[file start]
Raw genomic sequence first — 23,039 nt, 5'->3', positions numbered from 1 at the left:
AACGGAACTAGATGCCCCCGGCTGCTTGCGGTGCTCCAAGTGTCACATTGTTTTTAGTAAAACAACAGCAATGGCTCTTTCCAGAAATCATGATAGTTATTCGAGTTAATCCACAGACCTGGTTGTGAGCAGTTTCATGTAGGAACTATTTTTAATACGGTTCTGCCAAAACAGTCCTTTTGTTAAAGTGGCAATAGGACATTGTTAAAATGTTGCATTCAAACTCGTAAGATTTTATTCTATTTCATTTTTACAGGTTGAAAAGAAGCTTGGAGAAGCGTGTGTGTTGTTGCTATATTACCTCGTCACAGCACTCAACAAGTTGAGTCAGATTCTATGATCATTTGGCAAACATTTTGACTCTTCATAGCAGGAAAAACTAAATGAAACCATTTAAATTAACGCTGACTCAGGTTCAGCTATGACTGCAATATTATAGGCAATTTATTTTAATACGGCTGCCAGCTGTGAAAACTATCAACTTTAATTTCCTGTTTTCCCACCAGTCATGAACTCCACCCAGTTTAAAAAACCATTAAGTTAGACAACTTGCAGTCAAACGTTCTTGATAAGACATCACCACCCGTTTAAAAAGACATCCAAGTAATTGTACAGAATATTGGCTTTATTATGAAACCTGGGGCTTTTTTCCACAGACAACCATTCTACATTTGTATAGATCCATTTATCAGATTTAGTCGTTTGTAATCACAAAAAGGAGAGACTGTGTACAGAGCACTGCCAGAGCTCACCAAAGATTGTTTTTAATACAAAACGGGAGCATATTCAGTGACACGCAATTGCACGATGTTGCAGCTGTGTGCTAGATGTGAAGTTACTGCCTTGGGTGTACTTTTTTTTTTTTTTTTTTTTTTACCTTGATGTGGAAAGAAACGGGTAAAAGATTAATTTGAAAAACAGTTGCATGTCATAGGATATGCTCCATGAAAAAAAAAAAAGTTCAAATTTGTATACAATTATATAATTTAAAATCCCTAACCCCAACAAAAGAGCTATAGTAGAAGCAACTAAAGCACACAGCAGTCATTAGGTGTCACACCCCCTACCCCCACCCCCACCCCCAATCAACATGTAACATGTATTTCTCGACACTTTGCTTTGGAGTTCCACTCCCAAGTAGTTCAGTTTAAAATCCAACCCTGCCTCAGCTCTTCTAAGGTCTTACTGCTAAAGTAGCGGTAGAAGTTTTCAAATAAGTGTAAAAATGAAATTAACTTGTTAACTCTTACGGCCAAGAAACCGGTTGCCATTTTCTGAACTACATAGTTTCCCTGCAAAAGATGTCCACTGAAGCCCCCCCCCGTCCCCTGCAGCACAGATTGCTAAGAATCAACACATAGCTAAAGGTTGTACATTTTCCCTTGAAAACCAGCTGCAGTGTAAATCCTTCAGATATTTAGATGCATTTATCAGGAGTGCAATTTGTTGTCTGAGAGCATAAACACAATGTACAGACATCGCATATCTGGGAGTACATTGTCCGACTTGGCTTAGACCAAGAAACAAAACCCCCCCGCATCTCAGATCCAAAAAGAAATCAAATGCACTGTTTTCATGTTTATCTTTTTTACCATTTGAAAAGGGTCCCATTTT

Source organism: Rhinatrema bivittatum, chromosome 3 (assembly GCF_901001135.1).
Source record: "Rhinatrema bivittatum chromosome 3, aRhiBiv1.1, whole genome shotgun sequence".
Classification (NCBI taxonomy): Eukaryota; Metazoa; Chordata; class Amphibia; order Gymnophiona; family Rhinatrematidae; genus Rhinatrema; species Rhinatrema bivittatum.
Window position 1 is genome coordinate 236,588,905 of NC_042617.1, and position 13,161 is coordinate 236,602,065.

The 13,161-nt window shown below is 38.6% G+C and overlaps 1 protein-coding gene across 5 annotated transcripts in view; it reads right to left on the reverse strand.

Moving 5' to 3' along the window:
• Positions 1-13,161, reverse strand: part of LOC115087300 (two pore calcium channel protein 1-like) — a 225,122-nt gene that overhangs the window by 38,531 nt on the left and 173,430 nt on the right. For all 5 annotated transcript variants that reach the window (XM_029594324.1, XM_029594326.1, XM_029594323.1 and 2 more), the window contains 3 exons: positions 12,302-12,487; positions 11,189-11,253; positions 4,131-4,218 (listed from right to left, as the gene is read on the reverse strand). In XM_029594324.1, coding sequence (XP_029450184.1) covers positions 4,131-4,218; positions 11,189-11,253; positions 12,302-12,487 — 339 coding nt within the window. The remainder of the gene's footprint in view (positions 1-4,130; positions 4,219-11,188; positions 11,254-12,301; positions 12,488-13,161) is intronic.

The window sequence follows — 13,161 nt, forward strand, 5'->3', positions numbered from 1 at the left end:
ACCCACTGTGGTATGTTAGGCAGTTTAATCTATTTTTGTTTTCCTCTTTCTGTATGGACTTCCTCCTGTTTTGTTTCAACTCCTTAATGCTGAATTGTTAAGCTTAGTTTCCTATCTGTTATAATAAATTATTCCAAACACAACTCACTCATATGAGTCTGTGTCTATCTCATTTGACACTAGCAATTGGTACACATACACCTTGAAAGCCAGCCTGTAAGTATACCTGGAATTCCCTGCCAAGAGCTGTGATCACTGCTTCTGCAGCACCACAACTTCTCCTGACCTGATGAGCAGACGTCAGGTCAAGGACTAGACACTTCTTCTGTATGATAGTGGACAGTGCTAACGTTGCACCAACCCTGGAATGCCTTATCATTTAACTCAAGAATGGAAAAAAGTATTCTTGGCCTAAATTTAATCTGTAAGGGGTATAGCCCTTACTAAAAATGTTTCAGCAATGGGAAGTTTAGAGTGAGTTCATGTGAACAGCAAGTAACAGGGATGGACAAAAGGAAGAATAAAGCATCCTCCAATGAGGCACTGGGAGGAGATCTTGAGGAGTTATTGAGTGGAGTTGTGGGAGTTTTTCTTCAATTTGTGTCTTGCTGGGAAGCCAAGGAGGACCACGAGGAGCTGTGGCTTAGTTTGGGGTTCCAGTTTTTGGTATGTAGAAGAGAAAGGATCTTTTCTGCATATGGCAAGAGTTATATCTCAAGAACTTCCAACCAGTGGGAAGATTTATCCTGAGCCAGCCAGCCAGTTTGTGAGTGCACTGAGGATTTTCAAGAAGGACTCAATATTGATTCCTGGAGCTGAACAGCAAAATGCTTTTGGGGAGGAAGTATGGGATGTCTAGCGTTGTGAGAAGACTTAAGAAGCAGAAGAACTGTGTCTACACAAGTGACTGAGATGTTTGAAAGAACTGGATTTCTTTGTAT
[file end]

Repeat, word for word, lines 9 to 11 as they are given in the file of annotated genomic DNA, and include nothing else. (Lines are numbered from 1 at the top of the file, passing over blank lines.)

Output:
• Positions 1-13,161, reverse strand: part of LOC115087300 (two pore calcium channel protein 1-like) — a 225,122-nt gene that overhangs the window by 38,531 nt on the left and 173,430 nt on the right. For all 5 annotated transcript variants that reach the window (XM_029594324.1, XM_029594326.1, XM_029594323.1 and 2 more), the window contains 3 exons: positions 12,302-12,487; positions 11,189-11,253; positions 4,131-4,218 (listed from right to left, as the gene is read on the reverse strand). In XM_029594324.1, coding sequence (XP_029450184.1) covers positions 4,131-4,218; positions 11,189-11,253; positions 12,302-12,487 — 339 coding nt within the window. The remainder of the gene's footprint in view (positions 1-4,130; positions 4,219-11,188; positions 11,254-12,301; positions 12,488-13,161) is intronic.

The window sequence follows — 13,161 nt, forward strand, 5'->3', positions numbered from 1 at the left end:
ACCCACTGTGGTATGTTAGGCAGTTTAATCTATTTTTGTTTTCCTCTTTCTGTATGGACTTCCTCCTGTTTTGTTTCAACTCCTTAATGCTGAATTGTTAAGCTTAGTTTCCTATCTGTTATAATAAATTATTCCAAACACAACTCACTCATATGAGTCTGTGTCTATCTCATTTGACACTAGCAATTGGTACACATACACCTTGAAAGCCAGCCTGTAAGTATACCTGGAATTCCCTGCCAAGAGCTGTGATCACTGCTTCTGCAGCACCACAACTTCTCCTGACCTGATGAGCAGACGTCAGGTCAAGGACTAGACACTTCTTCTGTATGATAGTGGACAGTGCTAACGTTGCACCAACCCTGGAATGCCTTATCATTTAACTCAAGAATGGAAAAAAGTATTCTTGGCCTAAATTTAATCTGTAAGGGGTATAGCCCTTACTAAAAATGTTTCAGCAATGGGAAGTTTAGAGTGAGTTCATGTGAACAGCAAGTAACAGGGATGGACAAAAGGAAGAATAAAGCATCCTCCAATGAGGCACTGGGAGGAGATCTTGAGGAGTTATTGAGTGGAGTTGTGGGAGTTTTTCTTCAATTTGTGTCTTGCTGGGAAGCCAAGGAGGACCACGAGGAGCTGTGGCTTAGTTTGGGGTTCCAGTTTTTGGTATGTAGAAGAGAAAGGATCTTTTCTGCATATGGCAAGAGTTATATCTCAAGAACTTCCAACCAGTGGGAAGATTTATCCTGAGCCAGCCAGCCAGTTTGTGAGTGCACTGAGGATTTTCAAGAAGGACTCAATATTGATTCCTGGAGCTGAACAGCAAAATGCTTTTGGGGAGGAAGTATGGGATGTCTAGCGTTGTGAGAAGACTTAAGAAGCAGAAGAACTGTGTCTACACAAGTGACTGAGATGTTTGAAAGAACTGGATTTCTTTGTAT